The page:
Telehealth has already impacted healthcare delivery in ways that seemed almost unimaginable just a few years ago, and there’s much more change on the horizon according to a panel of experts discussing the future of telehealth at the Telemed Leadership Forum 2019 in Washington, D.C., sponsored by URAC.
“It’s not a matter of whether [greater adoption of telehealth] will happen, but what it will look like,” said Dr. Adam Darkins, president and CEO of Empiricon, and chief strategy officer, AristaMD.
Empowering patients with their own health records will fuel telehealth adoption, said Patrick McCarthy, director of telehealth services, Northwell Health. When patients “own and carry” their own data with them it will engender “smart consumers” more than ready to embrace telehealth in a number of applications. “The sky’s the limit when we crack that nut” of patient health record portability, he said. In addition to some technology hurdles, he suggested that the current culture where “health systems own it and think it’s their data” is slowing achievement of that goal. But, just as credit reports have become much more transparent and available to customers, so too will health records, he predicted.
“Health record portability will be huge,” agreed Dr. Darkins. Patients armed with their own healthcare data and history will make it much easier for doctors to leverage telehealth, especially when it’s a first or one-off visit, he said.
However, it’s critical to remember successful telehealth adoption is about more than increased data and accessibility, cautioned Shawn Griffin, M.D., president and CEO, URAC. Physicians will still have to be able to have “meaningful context” in order to quickly assess what data is relevant to a given patient encounter, he noted. In addition, that doctor-patient relationship will likely remain paramount whether care is delivered via telehealth or in-person, Dr. Griffin said.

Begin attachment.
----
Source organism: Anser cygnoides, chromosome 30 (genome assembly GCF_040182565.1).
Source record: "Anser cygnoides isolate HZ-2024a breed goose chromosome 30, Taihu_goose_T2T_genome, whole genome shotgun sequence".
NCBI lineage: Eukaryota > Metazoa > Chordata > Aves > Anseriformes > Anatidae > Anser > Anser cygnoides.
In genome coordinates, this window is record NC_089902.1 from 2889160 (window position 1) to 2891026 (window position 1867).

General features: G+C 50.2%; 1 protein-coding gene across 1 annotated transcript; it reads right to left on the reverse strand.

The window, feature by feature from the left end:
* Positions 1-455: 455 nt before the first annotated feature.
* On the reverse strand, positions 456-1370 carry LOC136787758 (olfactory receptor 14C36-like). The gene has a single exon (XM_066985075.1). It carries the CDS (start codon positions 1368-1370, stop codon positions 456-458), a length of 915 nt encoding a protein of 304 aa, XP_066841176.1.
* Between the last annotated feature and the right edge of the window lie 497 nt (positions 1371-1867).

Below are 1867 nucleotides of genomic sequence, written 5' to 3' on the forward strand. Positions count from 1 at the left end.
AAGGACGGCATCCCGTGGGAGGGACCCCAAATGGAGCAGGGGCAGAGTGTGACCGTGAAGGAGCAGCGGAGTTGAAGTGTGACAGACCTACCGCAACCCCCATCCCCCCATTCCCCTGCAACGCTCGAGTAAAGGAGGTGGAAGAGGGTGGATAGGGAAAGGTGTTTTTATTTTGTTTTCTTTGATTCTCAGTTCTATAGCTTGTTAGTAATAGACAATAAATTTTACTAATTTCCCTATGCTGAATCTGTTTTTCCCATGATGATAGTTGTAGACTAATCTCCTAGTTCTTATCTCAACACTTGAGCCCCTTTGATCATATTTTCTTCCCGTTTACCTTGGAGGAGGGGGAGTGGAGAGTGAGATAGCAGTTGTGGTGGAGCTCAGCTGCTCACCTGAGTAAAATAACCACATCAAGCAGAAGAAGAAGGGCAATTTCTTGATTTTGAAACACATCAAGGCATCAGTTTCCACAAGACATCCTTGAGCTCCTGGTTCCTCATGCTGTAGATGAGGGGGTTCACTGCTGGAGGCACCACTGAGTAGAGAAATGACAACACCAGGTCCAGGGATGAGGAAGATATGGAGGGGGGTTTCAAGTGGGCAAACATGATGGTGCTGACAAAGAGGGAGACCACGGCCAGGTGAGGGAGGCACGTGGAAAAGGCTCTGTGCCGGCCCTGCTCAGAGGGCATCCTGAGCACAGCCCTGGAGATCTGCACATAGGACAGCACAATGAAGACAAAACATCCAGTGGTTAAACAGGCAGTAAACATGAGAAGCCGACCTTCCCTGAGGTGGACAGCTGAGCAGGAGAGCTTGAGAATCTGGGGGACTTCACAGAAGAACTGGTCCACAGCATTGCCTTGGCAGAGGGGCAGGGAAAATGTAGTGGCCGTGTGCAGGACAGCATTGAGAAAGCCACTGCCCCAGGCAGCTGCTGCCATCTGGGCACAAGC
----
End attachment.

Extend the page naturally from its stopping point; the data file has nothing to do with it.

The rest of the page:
Trends are changing, though, said McCarthy. Speaking of today’s millennials, he suggested “that kind of relationship doesn’t matter as much” to them. “They’ve always sought out new knowledge [and] done more comparison shopping” whether it’s a new restaurant or a consumer good purchase, McCarthy said. The millennial segment of the population tends to be more mobile, too, he said. They value convenience and value over relationships in ways older patients might not, he said.
Scott Stuewe, president of DirectTrust, agreed, noting that the future of telehealth will ride in parallel with the future of technology innovation and adoption. Patients will be “less concerned about being physically present with a doctor because the technology will improve” to the point that the visit “feels” virtually the same, he said. “A doctor today can be in Hawaii with his kids, but present as an avatar to a patient” during consult and treatment, he said. “This isn’t pie in the sky [talk], that’s gaming technology now,” he said.
Reimbursement is also a key factor, panelists said. It’s not realistic to expect doctors and other healthcare professionals to perform services via telehealth unless they are able to bill for it, and that’s not always the case today, McCarthy said, calling it “the biggest obstacle” to future telehealth adoption. “Bigger than technology and bigger than generational issues,” he added.
Regardless, the human factor is significant when trying to predict the future of telehealth adoption, panelists said. “There’s a change management challenge,” Dr. Darkins said. A “rigid, hierarchical” system has engendered a sense of “entitlement” among some healthcare professionals, he suggested. “Those most invested in the [current] structure are the most insecure” and averse to it, he warned.